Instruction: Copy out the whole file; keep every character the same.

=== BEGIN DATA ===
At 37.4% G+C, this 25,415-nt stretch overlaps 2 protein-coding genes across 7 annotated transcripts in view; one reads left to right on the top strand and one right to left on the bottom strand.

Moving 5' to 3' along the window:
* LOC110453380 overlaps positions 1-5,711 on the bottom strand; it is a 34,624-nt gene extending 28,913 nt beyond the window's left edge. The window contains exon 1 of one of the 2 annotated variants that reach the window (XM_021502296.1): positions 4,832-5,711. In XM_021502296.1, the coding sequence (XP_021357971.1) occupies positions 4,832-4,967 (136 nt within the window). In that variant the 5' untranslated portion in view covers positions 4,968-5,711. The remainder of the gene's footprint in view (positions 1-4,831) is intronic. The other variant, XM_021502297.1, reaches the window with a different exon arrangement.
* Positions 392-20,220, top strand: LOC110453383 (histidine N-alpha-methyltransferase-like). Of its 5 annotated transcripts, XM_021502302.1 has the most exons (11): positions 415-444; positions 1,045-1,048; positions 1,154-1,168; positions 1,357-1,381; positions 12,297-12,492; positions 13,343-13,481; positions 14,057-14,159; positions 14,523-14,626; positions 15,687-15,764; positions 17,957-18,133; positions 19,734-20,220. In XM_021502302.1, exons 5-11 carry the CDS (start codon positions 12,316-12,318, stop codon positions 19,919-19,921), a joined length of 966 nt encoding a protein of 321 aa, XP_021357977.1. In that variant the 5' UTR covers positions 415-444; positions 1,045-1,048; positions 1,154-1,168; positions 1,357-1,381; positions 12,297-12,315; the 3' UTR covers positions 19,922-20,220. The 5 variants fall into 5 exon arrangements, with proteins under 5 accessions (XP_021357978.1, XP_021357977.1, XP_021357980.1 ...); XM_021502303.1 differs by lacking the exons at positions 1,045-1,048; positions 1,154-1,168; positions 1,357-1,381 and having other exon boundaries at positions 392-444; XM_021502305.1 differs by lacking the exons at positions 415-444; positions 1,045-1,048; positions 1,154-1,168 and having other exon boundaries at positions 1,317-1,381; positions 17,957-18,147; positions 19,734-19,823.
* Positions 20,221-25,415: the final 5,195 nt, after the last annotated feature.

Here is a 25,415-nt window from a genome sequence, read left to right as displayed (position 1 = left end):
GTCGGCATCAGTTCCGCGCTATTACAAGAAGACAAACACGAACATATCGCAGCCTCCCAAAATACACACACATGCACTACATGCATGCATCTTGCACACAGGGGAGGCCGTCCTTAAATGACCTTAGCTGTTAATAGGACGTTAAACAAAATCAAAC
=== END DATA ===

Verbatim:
At 37.4% G+C, this 25,415-nt stretch overlaps 2 protein-coding genes across 7 annotated transcripts in view; one reads left to right on the top strand and one right to left on the bottom strand.

Moving 5' to 3' along the window:
* LOC110453380 overlaps positions 1-5,711 on the bottom strand; it is a 34,624-nt gene extending 28,913 nt beyond the window's left edge. The window contains exon 1 of one of the 2 annotated variants that reach the window (XM_021502296.1): positions 4,832-5,711. In XM_021502296.1, the coding sequence (XP_021357971.1) occupies positions 4,832-4,967 (136 nt within the window). In that variant the 5' untranslated portion in view covers positions 4,968-5,711. The remainder of the gene's footprint in view (positions 1-4,831) is intronic. The other variant, XM_021502297.1, reaches the window with a different exon arrangement.
* Positions 392-20,220, top strand: LOC110453383 (histidine N-alpha-methyltransferase-like). Of its 5 annotated transcripts, XM_021502302.1 has the most exons (11): positions 415-444; positions 1,045-1,048; positions 1,154-1,168; positions 1,357-1,381; positions 12,297-12,492; positions 13,343-13,481; positions 14,057-14,159; positions 14,523-14,626; positions 15,687-15,764; positions 17,957-18,133; positions 19,734-20,220. In XM_021502302.1, exons 5-11 carry the CDS (start codon positions 12,316-12,318, stop codon positions 19,919-19,921), a joined length of 966 nt encoding a protein of 321 aa, XP_021357977.1. In that variant the 5' UTR covers positions 415-444; positions 1,045-1,048; positions 1,154-1,168; positions 1,357-1,381; positions 12,297-12,315; the 3' UTR covers positions 19,922-20,220. The 5 variants fall into 5 exon arrangements, with proteins under 5 accessions (XP_021357978.1, XP_021357977.1, XP_021357980.1 ...); XM_021502303.1 differs by lacking the exons at positions 1,045-1,048; positions 1,154-1,168; positions 1,357-1,381 and having other exon boundaries at positions 392-444; XM_021502305.1 differs by lacking the exons at positions 415-444; positions 1,045-1,048; positions 1,154-1,168 and having other exon boundaries at positions 1,317-1,381; positions 17,957-18,147; positions 19,734-19,823.
* Positions 20,221-25,415: the final 5,195 nt, after the last annotated feature.

Here is a 25,415-nt window from a genome sequence, read left to right as displayed (position 1 = left end):
GTCGGCATCAGTTCCGCGCTATTACAAGAAGACAAACACGAACATATCGCAGCCTCCCAAAATACACACACATGCACTACATGCATGCATCTTGCACACAGGGGAGGCCGTCCTTAAATGACCTTAGCTGTTAATAGGACGTTAAACAAAATCAAAC